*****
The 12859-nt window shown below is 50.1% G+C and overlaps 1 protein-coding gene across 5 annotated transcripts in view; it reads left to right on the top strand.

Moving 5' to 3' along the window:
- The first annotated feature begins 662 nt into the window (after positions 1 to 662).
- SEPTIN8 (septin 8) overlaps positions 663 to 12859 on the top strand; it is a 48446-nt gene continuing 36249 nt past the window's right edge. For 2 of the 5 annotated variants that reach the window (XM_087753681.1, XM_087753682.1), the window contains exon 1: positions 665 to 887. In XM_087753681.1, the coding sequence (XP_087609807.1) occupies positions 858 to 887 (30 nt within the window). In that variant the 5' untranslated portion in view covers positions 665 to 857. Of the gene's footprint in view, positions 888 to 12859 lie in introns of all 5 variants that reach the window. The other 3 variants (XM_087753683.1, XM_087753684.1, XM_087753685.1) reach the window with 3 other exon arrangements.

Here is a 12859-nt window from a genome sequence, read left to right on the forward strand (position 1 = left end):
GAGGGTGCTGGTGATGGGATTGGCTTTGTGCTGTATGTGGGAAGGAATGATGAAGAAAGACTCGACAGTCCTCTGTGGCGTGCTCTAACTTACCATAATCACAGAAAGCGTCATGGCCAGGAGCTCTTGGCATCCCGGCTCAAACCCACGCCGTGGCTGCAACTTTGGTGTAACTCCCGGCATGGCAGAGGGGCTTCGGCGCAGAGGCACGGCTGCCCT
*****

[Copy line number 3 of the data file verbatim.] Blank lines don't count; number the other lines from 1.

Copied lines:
- The first annotated feature begins 662 nt into the window (after positions 1 to 662).